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Automation May Displace 800 Million Workers by 2030

(December 1, 2017) Between 400 million to 800 million workers worldwide could be displaced by automation and artificial intelligence by 2030 and will need to find new jobs, a new report issued by McKinsey Global Institute finds. Of those displaced, between 75 to 375 million will need to switch occupations as well.

The report notes that automation and artificial intelligence “will generate significant benefits for users, businesses, and economies, lifting productivity and economic growth.” The growth, however, will be at the expense of “middle-wage occupations,” exacerbating “income polarization” in advanced countries such as the United States, where 39 to 79 million jobs may become extinct.

The decline in occupations “imply that a very large number of people may need to shift occupational categories and learn new skills in the year ahead,” the report finds. “The shift could be on a scale not seen since the transition of the labor force out of agriculture in the early 1900s in the United States and Europe, and more recently in China.”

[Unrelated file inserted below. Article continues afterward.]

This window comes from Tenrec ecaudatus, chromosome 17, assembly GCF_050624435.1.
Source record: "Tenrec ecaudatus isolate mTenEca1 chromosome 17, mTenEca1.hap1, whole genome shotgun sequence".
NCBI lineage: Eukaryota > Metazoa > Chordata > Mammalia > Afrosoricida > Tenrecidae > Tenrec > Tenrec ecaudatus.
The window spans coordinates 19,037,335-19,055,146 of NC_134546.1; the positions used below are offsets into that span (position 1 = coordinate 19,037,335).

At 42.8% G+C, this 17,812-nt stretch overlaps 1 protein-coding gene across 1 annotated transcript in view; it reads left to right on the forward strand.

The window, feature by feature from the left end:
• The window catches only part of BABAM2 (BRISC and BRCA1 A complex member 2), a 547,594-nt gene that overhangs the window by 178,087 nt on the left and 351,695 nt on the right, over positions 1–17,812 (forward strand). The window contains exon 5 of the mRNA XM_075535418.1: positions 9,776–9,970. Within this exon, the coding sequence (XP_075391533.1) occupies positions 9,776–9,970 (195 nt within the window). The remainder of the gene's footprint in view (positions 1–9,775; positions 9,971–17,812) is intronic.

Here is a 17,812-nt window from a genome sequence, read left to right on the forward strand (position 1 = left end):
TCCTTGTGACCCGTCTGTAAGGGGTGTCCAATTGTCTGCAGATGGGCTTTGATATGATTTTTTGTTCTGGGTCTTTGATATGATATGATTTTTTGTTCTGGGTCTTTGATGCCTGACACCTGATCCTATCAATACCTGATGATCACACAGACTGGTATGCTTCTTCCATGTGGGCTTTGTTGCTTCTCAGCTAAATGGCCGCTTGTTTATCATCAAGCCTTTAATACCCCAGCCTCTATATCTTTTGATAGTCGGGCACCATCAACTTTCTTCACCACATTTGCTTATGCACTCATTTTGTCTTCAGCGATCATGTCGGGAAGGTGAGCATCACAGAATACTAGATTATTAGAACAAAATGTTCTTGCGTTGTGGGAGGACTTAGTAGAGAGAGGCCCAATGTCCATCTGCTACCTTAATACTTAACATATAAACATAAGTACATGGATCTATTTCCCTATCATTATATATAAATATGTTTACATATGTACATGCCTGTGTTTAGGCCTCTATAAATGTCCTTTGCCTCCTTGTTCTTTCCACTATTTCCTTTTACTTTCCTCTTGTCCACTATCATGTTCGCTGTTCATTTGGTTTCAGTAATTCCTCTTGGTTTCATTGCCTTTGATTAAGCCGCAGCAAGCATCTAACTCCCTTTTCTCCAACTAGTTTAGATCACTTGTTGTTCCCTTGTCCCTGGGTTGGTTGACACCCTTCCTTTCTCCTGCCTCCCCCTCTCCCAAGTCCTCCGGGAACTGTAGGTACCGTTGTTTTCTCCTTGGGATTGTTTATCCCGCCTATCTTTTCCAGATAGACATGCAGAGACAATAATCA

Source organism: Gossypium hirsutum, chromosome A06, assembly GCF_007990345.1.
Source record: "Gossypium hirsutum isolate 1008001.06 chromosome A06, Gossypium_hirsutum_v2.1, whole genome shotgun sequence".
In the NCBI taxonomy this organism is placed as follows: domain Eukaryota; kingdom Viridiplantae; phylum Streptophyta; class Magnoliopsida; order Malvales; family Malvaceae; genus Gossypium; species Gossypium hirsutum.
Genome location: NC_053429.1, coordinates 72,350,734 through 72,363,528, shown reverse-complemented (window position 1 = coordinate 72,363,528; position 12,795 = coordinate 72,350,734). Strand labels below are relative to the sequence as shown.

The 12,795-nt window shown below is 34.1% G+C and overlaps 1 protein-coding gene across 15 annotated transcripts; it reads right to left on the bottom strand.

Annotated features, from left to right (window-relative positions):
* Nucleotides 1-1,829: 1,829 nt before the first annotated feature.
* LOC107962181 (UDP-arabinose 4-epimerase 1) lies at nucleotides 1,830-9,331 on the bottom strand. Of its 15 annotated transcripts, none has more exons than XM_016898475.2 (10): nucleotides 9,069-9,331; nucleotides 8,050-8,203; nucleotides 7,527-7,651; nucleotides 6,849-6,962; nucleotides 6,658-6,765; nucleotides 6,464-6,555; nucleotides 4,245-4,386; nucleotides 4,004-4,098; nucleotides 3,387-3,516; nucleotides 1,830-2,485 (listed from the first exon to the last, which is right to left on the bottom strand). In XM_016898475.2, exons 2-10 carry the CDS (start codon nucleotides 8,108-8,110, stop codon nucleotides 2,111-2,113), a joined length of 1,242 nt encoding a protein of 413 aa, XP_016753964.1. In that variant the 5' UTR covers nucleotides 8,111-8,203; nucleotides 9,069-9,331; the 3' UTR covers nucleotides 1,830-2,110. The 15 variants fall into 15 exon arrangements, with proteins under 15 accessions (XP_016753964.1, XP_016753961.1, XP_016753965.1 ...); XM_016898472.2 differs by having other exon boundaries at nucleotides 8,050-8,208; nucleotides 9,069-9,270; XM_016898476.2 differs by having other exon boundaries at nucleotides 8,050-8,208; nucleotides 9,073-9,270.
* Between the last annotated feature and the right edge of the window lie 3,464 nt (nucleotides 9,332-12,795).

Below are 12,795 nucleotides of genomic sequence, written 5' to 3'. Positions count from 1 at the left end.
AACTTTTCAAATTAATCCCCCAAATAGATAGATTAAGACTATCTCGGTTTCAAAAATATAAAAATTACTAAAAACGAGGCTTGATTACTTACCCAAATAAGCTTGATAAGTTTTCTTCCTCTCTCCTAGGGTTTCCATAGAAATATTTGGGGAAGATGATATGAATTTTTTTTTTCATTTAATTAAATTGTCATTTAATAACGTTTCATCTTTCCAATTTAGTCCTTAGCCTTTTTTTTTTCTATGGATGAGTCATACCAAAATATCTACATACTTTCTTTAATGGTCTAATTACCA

Occupations replaced by automation and artificial intelligence are correlated with the level of education. “The technical automation potential for occupations requiring less than a high school diploma is 55 percent, whereas for those with a college degree, that potential is far lower, at just 22 percent.” Most susceptible to automation are “record clerks, office assistants, and finance and accounting; some customer interaction jobs, such as hotel and travel workers, cashiers, and food service workers; and a wide range of jobs carried out in predictable settings, such as assembly line workers, dishwashers, food preparation workers, drivers, and agricultural and other equipment operations. Helping individuals transition from the declining occupations to growing ones will be a large-scale challenge.”

To assist in the workforce transition, the report recommends:

  • Maintaining robust economic growth to support job creation, including fiscal and monetary policies that ensure sufficient aggregate demand.
  • Scaling and reimagining job retraining and workforce skills development, including programs that can more quickly retool the labor force.
  • Improving business and labor market dynamism including mobility.
  • Providing income and transition support to workers, such as unemployment insurance, pubic assistance, and portable benefits to follow workers between jobs.

The report, titled “Jobs Lost, Jobs Gained: Workforce Transition in a Time of Automation” surveyed 46 countries and did a more focused study of six of those countries.

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